Dr Subhajit Basu gives keynote lecture at the Third International Conference on Comparative Law
The Third International Conference on Comparative Law was organised by Amity Law School, Noida, in collaboration with the School of Business and Law, Edith Cowan University, Western Australia.
School of Law Associate Professor in Information Technology Law Dr Subjahit Basu was invited to give a Keynote Lecture at the Third International Conference on Comparative Law organized by Amity Law School, Noida [Amity University, Uttar Pradesh, India], in collaboration with the School of Business and Law, Edith Cowan University, Western Australia, on Saturday, February 19, 2022.
In his lecture “The Regulation of Big Techs” Dr Basu discussed if it is possible to develop a coordinated international approach to regulate Big Techs.
He stated “The world's largest platform technology companies — Apple, Microsoft, Amazon, Alphabet, and Meta - operate with Machiavellian aggression. The ease and speed with which these companies can scale up their activities are astonishing.
“These companies have a worrying level of influence without accountability. This unchecked concentration of power in "digital monopolies" also negatively impacts the government and businesses. It is no longer a question of if we should regulate Big Tech, but rather how we regulate. However, to regulate Big Tech, governments first need to determine the appropriate regulatory scope for the industry. They need to define what is within the regulated perimeter and outside. This is crucial because governments need to engage with both regulated and unregulated areas. In India, this problem has a different dimension.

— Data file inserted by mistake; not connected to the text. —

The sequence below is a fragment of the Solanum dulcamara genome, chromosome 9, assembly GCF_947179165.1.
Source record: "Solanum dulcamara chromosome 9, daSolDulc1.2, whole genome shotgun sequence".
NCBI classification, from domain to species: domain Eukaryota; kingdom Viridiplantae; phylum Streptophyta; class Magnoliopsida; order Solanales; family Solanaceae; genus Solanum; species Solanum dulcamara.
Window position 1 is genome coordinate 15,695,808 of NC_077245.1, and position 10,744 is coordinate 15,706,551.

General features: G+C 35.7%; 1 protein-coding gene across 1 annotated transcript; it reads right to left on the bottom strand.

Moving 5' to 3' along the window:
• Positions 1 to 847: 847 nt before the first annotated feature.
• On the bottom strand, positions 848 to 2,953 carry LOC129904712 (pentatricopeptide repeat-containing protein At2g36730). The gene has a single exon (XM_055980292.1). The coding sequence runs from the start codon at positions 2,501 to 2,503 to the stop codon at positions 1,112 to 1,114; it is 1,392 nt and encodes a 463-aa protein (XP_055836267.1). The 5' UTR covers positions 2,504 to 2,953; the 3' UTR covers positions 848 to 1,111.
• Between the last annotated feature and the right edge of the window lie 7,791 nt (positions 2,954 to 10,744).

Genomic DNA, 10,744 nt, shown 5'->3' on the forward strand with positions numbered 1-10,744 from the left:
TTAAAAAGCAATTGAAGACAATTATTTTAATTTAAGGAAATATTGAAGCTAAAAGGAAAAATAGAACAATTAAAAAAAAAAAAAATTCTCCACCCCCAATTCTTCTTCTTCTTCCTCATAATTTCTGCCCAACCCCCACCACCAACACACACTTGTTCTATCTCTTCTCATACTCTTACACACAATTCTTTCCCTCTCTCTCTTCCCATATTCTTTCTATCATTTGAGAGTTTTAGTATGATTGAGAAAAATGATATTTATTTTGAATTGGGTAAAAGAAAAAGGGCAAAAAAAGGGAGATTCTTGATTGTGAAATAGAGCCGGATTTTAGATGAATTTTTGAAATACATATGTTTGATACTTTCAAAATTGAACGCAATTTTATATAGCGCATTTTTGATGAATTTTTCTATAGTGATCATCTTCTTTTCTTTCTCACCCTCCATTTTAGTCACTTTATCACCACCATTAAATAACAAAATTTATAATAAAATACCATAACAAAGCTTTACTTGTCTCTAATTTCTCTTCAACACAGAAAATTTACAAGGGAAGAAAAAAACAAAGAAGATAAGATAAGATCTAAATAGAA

“The gap between Big Tech and its commitment to democracy in India appears to be widening by the day. Several policy initiatives have emerged in China, the EU, and the US over the last few years in the areas of competition, data protection, business conduct, and financial stability. However, the efforts have been disjointed, which benefited the Big Techs. I think the European Union is probably at the most advanced stage when it comes to proposing effective legislation. I concluded that a regulation that is ineffective in meeting its objectives could be just as harmful to government, businesses and consumers/citizens as no regulation or over-regulation.”